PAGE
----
Rabbi Abraham Joshua Heschel said that Yom Kippur is about cultivating a sense of embarrassment.  Again, not shame, humiliation, or even suffering.  It’s about that same “you should be ashamed of yourself” parental admonition, that sense that our behavior was something to be ashamed of or embarrassed by.  The idea is not to beat ourselves up through self-loathing, but to bring ourselves to a place where we recognize that what we did/said/thought, etc. was less than the best we could be. A stumble.  A behavioral fart, you could say. A momentary loss of control which resulted in a bad smell in the universe, and yeah, that was me. This requires a strong enough sense of self awareness, so that however mortifying it may be at the moment, honestly admitting our foibles and faux pas to ourselves and others is ultimately more freeing.  Why? Because the little lies we tell ourselves and others (“It wasn’t me”, “I didn’t know”) have the power to be self-fulfilling, and have the creeping ability to have power over us, even when we think we’re in control. Leavened with judicious compassion, the truth – however momentarily brutal – really will set you free.

The self-honesty, the litany of our own bad behavior, the too-truthful mirror we look into, seeing ourselves warts and all, is HARD.  The “fearless moral inventory” is usually a direct threat to who and what we think we are. Owning our weaknesses and moral shortcomings is one of the hardest things anyone can do, which is why so few of us do it.  Yom Kippur knows this. Yom Kippur repeats the words of fear and trepidation and the quivering sense of our inadequacies for hours. Some say it’s to make you feel small and miserable – I strongly disagree. I say it’s to force you to look in that mirror and prevent any face-saving squirming away from who you see there.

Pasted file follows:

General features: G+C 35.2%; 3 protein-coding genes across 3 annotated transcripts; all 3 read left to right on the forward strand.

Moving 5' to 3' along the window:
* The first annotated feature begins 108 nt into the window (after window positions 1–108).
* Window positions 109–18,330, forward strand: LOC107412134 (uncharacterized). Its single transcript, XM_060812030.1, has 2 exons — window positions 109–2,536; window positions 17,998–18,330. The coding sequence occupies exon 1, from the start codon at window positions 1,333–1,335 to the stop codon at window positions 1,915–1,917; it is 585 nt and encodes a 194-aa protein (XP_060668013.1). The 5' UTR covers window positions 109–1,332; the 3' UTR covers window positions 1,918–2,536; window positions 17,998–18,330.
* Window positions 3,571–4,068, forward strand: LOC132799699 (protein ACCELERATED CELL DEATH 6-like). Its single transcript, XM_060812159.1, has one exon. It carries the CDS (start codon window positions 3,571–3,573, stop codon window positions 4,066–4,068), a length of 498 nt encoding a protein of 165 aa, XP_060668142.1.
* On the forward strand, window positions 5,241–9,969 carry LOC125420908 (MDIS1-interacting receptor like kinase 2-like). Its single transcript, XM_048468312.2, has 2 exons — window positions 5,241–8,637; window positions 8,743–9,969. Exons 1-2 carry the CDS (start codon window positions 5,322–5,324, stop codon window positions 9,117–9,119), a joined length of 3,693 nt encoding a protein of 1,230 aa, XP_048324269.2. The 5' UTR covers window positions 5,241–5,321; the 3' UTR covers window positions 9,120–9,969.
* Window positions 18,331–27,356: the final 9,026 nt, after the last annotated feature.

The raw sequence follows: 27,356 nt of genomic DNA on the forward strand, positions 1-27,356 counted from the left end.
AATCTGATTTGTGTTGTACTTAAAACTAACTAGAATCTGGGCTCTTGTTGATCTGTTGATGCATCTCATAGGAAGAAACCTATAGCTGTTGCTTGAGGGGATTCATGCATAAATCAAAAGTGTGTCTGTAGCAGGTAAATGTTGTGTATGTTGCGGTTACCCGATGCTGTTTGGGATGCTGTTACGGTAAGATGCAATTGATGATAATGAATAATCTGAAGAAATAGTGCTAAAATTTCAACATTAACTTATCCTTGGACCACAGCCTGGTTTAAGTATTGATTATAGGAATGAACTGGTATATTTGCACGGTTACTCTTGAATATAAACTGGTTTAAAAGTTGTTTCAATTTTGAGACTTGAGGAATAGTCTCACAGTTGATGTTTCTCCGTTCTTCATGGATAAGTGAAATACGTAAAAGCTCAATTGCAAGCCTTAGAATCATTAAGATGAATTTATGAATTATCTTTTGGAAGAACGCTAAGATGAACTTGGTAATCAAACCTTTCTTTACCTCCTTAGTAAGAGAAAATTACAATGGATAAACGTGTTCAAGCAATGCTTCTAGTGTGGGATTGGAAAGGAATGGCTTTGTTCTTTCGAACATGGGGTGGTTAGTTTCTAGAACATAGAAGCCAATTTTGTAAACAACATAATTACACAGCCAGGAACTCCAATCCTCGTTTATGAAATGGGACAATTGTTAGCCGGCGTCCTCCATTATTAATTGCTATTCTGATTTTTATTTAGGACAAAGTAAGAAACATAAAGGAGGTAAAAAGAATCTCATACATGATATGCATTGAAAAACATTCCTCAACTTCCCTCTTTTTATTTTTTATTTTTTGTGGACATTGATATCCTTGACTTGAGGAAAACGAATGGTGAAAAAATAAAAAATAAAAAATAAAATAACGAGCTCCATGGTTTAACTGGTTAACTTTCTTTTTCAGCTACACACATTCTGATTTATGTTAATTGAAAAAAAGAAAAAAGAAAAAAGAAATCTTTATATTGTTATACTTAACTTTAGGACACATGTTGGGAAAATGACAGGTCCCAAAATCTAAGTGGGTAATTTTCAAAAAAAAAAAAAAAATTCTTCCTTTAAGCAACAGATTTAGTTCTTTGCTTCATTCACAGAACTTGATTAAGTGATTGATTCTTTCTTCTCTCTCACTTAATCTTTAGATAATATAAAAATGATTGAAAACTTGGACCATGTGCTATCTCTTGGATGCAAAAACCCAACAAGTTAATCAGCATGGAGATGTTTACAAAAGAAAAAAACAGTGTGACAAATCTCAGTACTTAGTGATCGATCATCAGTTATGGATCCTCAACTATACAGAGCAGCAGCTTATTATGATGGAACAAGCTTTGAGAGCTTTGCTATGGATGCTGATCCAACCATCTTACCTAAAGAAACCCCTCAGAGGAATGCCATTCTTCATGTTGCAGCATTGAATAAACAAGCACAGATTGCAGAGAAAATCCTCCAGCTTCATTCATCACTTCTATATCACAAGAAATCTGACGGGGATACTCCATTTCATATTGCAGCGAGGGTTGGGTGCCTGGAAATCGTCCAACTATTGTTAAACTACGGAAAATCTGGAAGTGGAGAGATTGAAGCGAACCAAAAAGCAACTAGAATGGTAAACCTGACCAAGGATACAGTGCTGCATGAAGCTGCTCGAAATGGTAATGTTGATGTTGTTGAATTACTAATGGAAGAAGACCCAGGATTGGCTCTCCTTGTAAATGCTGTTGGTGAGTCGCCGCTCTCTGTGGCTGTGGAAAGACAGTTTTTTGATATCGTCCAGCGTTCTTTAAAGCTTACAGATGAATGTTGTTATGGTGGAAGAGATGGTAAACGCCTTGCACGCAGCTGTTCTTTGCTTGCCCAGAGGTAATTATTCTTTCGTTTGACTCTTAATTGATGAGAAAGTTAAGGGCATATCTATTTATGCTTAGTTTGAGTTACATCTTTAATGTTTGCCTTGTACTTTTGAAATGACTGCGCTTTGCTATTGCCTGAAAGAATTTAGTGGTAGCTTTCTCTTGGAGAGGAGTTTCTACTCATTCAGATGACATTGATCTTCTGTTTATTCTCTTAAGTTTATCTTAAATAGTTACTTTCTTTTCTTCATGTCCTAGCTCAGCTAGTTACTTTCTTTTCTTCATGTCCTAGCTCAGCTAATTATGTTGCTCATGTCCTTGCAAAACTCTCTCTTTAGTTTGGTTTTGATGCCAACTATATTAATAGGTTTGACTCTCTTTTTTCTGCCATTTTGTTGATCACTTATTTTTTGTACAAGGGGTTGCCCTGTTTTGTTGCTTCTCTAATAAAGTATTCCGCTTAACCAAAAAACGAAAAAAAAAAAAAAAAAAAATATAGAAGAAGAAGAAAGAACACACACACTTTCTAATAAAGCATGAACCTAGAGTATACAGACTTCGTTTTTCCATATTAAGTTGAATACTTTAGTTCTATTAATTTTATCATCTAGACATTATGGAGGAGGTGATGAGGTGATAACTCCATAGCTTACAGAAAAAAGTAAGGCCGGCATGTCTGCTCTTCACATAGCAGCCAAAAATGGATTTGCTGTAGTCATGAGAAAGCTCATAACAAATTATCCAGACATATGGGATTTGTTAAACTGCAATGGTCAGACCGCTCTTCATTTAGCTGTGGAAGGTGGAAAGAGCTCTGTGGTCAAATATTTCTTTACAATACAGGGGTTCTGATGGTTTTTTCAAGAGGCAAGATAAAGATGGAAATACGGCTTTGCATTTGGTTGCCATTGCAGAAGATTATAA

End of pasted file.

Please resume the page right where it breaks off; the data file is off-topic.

By the way, this is why we fast.  Me personally, I have a little something here and there on Yom Kippur.  Fasting with no water in the hot Israeli still-summer for 24 hours makes me quite ill, nauseous, migraines, etc.  The goal is not to cause ourselves to suffer.  The reason we fast, as well as we can, is to strip away the slick excuses (“Can I go? It’s lunchtime”) that make it all too easy to skimp on the tasks.  We fast to remind ourselves – our meat selves – that some things are so hard to do, so soul-scary, that we need to make sure nothing gets in our way to skew our attention, to take our eyes off the prize.  We have to float up into the ether of the soul to do Yom Kippur, to truly exist on a different plane, and there can be no distractions, especially by our physical bodies.

There are, however, a few things that soften the task, and make it doable, for those who are brave of heart and mind.  One is that Yom Kippur is a group task. Alone, we would be too scared and lonely to do this incredibly difficult deed, and it would be too easy to dabble a bit and go, convincing ourselves that we’d done what was needful.  As a group, we can know that all of us are in the same place, literally. We can look around and see that we are (probably) no more or no less venal than the next guy, and that we can take comfort from the great equalizer of shared experience.  Also, being in a group for Yom Kippur’s tasks reminds us that sin (however you want to define the word) can be – and often is – a community responsibility. We can behave very, very badly as a group too, and the public moral inventory of our community is as difficult and harsh as that of our individual selves. Raising our collective hands, saying, “Yeah, that was US” is as potent as any other self -awareness.